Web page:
The Pessimist’s Take: Cornerbacks Against The Run

The Pittsburgh Steelers have, by and large, been on an upward swing over the course of the past two and a half seasons after they missed the playoffs for two straight seasons, and failed to win a postseason game in four straight years.

Last season saw them gain that elusive playoff victory, though they came up short with about three minutes left in the Divisional round a week later. Their offense took off, and their defense improved, showing playmaking ability and opportunism.

But there are still a lot of unanswered questions facing the team as we crack into free agency territory. As an exercise, we like to take a stab at some of those questions, presenting arguments for the pros and cons of each side of the coin. This is the pessimist’s take on the following question.

Question: Are the Steelers equipped with an adequate group of cornerbacks who are capable of holding their end in the run game?

The Steelers’ run defense made a somewhat rapid improvement last season after having been a general liability for most of the previous half-decade. While they finished sixth in the league in total rushing yards allowed in 2014, for example, their yards per carry allowed was far worse, to show how certain statistics are best understood in a broader context.

Last season, the defense allowed only 3.8 yards per carry, which was comfortably within the top 10 in the league, and the front seven—or I should say, front six, when it comes to the nickel defense—should certainly be as good or better than it was last season. also gone are a couple of notable tackling liabilities from the starting lineup last year.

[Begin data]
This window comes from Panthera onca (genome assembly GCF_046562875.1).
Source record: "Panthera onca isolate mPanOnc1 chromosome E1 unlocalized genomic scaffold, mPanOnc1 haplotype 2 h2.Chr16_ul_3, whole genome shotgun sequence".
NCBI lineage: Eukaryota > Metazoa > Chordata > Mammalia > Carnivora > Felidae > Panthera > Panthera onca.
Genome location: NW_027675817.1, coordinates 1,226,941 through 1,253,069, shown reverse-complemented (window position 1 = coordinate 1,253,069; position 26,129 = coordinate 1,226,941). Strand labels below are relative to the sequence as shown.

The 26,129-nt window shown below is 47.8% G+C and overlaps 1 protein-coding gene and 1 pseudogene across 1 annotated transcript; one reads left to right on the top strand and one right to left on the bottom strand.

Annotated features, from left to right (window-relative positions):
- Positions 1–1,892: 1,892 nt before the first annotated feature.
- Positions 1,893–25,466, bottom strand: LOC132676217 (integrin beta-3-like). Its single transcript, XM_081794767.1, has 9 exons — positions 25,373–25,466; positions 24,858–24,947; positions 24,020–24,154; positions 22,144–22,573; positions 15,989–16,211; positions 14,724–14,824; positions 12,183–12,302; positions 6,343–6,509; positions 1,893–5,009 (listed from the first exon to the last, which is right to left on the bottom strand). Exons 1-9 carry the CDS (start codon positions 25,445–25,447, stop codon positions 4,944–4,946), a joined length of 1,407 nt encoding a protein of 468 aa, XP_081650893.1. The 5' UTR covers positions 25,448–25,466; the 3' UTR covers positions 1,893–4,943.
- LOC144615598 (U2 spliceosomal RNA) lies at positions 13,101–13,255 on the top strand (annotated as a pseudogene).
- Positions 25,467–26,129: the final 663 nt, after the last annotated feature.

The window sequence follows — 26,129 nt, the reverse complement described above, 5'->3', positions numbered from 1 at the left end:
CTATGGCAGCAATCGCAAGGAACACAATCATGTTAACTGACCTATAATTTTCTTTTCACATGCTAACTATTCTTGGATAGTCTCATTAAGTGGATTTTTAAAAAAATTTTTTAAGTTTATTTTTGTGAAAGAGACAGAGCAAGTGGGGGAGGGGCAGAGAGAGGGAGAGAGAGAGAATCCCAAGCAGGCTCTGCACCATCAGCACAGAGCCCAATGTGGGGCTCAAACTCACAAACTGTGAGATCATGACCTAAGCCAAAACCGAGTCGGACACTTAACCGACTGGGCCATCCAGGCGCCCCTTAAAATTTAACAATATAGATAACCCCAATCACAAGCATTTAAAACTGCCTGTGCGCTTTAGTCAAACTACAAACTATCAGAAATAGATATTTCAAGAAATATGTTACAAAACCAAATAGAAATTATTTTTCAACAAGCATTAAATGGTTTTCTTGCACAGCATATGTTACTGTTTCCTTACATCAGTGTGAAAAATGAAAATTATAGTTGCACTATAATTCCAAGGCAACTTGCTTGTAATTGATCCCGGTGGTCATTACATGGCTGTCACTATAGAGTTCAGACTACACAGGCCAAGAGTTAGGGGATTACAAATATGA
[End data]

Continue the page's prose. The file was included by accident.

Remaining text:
There is a concern, however, over whether or not the success of the run defense can be sustained by their chief perimeter defenders, the cornerbacks, particularly if they do indeed continue to use more Cover 2 looks, which places a greater run defense responsibility on the position.

William Gay is a capable run supporter, even if he might be aging, but he is the only known quantity in that portion of the game, at the age of 31. The rest of the contributors have some question marks. That includes the presumptive starter opposite him, Ross Cockrell, who has always struggled with the physical aspect of the game.

While he has reportedly put on some weight this offseason, it needs to be noted that Cockrell was exclusively a nickel cornerback. He never played in the base defense last year, where teams are more inclined to be facing a run situation. It is imperative that he steps up in the run game.

Second-year cornerback Senquez Golson is under 5’9” and has “bulked up” to around 185 or so pounds. He is recovering from a supposedly chronic shoulder injury. Those things don’t scream run defense. And if you watched much of rookie Artie Burns’ college tape, you’ll see that he was routinely manhandled by wide receivers on the perimeter. He has a lot of work to do before he will be trusted to be a solid run defender, which is a priority for the Steelers.

The only young cornerback on the roster who has even a remote reputation for being a strong tackler or run supporter is Doran Grant, who figures at best to be fifth on the depth chart. It should also be added that other than Gay, the run defense will be involving a lot of new players unaccustomed to seeing such a big role in the run defense, which is very much cause for concern.

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